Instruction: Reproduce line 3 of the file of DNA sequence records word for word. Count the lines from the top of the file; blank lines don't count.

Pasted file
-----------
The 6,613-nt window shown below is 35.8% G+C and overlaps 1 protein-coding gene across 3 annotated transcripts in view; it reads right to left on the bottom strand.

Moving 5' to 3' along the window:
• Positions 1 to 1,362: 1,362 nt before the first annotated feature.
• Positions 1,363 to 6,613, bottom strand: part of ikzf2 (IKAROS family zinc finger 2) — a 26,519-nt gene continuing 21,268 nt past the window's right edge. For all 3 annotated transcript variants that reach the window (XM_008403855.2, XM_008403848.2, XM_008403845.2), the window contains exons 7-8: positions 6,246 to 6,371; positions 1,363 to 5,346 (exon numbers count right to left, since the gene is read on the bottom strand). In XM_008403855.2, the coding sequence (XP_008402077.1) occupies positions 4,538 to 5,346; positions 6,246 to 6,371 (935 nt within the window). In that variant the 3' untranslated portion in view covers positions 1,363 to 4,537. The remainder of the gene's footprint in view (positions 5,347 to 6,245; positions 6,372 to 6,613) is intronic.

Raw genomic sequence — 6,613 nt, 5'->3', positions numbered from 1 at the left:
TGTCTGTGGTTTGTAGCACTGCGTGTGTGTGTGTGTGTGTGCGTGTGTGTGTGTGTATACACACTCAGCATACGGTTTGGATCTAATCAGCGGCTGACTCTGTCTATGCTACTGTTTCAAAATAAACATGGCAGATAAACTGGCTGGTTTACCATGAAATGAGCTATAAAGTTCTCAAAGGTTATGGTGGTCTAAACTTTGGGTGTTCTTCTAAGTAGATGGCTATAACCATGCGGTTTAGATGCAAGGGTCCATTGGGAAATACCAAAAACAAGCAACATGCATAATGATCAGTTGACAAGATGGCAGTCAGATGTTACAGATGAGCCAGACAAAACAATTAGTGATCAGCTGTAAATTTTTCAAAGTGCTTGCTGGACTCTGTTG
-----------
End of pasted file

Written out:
• Positions 1 to 1,362: 1,362 nt before the first annotated feature.